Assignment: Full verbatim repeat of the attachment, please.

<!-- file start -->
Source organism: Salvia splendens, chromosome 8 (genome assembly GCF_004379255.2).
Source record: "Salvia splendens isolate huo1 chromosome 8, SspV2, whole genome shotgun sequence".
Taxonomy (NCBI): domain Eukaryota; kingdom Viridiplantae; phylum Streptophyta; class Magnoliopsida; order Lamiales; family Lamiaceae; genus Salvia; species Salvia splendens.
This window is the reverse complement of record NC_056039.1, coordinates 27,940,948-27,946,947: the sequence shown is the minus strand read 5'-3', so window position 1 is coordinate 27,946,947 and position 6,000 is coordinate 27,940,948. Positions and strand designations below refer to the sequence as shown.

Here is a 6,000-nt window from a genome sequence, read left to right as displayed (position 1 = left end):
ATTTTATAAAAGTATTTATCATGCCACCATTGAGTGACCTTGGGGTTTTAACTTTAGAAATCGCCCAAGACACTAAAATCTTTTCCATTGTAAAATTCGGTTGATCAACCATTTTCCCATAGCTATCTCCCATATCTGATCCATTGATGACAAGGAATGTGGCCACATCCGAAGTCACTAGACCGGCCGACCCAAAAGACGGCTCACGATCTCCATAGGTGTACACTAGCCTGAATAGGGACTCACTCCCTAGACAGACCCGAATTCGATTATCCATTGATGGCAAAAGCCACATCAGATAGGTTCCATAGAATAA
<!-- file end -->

Source organism: Salvia splendens, chromosome 8 (genome assembly GCF_004379255.2).
Source record: "Salvia splendens isolate huo1 chromosome 8, SspV2, whole genome shotgun sequence".
Taxonomy (NCBI): domain Eukaryota; kingdom Viridiplantae; phylum Streptophyta; class Magnoliopsida; order Lamiales; family Lamiaceae; genus Salvia; species Salvia splendens.
This window is the reverse complement of record NC_056039.1, coordinates 27,940,948-27,946,947: the sequence shown is the minus strand read 5'-3', so window position 1 is coordinate 27,946,947 and position 6,000 is coordinate 27,940,948. Positions and strand designations below refer to the sequence as shown.

Here is a 6,000-nt window from a genome sequence, read left to right as displayed (position 1 = left end):
ATTTTATAAAAGTATTTATCATGCCACCATTGAGTGACCTTGGGGTTTTAACTTTAGAAATCGCCCAAGACACTAAAATCTTTTCCATTGTAAAATTCGGTTGATCAACCATTTTCCCATAGCTATCTCCCATATCTGATCCATTGATGACAAGGAATGTGGCCACATCCGAAGTCACTAGACCGGCCGACCCAAAAGACGGCTCACGATCTCCATAGGTGTACACTAGCCTGAATAGGGACTCACTCCCTAGACAGACCCGAATTCGATTATCCATTGATGGCAAAAGCCACATCAGATAGGTTCCATAGAATAA